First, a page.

A gentlemen’s agreement


KLANG: A caretaker prime minister is not without powers, says a lawyer.

According to Kuala Lumpur Bar Committee member Nizam Bashir Abdul Kariem Bashir, in terms of the established practice, a caretaker prime minister cannot enter into excessive contracts or spend huge sums of money.

“He is expected to maintain the status quo as much as possible,” said Nizam Bashir.

People’s Legal Team founder Dinesh Muthal said a caretaker prime minister could do anything as he was considered the prime minister even though his tenure was temporary.

“The caretaker prime minister is appointed based on the same constitution as a full-term prime minister, but because of convention, he will not formulate policies or make important decisions,” he said.

He cited Article 43 of the Federal Constitution, which does not mention the position of a caretaker or an interim prime minister, and hence there is nothing stated legally on the powers of a temporary prime minister.

“Caretaker and interim are political terms. When a caretaker prime minister sits in, it’s like a gentleman’s agreement (for him) to manage things until the new person takes over,’’ said Dinesh.

Constitutional law expert Datuk Dr Gurdial Singh said a caretaker prime minister had no powers to introduce new laws or policies.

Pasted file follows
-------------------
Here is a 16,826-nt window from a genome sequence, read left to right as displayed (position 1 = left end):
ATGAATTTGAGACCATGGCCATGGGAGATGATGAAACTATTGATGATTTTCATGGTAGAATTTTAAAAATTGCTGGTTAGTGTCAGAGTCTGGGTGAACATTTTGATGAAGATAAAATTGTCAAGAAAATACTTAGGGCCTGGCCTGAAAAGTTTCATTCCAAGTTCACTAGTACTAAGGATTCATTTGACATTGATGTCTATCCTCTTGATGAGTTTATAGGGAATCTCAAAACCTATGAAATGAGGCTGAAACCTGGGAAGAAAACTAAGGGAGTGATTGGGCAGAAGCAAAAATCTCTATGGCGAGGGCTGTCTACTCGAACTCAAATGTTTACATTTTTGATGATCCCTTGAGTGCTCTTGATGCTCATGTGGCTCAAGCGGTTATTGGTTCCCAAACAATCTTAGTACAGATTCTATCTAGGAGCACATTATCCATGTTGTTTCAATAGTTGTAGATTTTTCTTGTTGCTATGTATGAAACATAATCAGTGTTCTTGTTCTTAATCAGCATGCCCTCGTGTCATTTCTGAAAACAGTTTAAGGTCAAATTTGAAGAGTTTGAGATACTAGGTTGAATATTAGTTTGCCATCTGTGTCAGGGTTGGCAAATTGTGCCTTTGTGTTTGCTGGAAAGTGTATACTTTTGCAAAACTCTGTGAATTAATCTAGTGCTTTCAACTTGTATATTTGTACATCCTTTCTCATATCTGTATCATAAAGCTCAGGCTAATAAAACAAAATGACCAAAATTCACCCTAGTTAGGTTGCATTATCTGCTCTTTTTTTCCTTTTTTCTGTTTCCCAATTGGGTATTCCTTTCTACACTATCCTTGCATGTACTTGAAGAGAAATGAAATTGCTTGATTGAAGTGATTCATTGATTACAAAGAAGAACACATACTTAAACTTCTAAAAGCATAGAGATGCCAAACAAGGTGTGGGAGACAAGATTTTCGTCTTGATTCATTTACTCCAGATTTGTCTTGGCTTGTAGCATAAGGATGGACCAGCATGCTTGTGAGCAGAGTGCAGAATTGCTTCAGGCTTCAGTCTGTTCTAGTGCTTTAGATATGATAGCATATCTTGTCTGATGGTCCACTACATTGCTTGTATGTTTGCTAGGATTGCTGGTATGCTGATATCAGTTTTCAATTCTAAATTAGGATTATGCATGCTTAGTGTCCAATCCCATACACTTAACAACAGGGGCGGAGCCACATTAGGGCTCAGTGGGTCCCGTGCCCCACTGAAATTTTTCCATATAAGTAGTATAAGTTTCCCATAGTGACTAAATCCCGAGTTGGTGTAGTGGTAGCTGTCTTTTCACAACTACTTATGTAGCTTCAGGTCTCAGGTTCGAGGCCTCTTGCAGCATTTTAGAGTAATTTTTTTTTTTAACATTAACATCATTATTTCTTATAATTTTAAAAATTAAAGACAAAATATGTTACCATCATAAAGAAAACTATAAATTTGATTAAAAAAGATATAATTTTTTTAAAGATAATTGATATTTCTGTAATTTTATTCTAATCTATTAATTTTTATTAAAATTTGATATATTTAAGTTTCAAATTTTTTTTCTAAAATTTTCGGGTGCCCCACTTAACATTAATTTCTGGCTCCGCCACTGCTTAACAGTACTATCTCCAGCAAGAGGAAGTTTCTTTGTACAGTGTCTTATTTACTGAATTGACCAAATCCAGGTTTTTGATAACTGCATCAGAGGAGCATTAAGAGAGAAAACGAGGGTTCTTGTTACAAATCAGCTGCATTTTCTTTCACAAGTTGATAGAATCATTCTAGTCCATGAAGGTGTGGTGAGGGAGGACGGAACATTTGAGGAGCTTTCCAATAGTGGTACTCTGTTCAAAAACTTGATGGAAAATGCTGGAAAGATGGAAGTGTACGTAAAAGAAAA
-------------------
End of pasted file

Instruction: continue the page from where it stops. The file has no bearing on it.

“He is only there to ensure continuity for the government machinery to move until a new prime minister is sworn in,” he added.

Incumbent of the Malay Rulers Chair at Universiti Teknologi Mara (UiTM) and constitutional expert Professor Datuk Dr Shamrahayu Abdul Aziz said the powers of a caretaker prime minister were rather ambiguous other than holding office until a full-term prime minister was appointed.

“The functions and powers of the caretaker prime minister are not clearly stated, but the indication is that he has limited powers and functions,’’ she said.

According to Dr Shamrahayu, when Tun Dr Mahathir Mohammad became caretaker prime minister after he resigned last year, the term used to describe his duties was “interim”, and she said that term was also unclear when it came to his powers and role.

She said that a caretaker prime minister appeared to be given full powers according to Article 40 (2 ) (a) and Article 43 (2) (a) of the Federal Constitution.

According to Article 43, she said, Dr Mahathir had full powers as the interim prime minister.

“What the caretaker prime minister can or cannot do depends on the Ministerial Functions Act,’’ she added.

Malaysian Centre For Constitutionalism and Human Rights director Fahri Azzat said under the current situation, the caretaker prime minister was expected to just manage the government until his successor was appointed.

“He has to just keep the ‘motor’ running without driving the car anywhere until the new person comes in,’’ he said.

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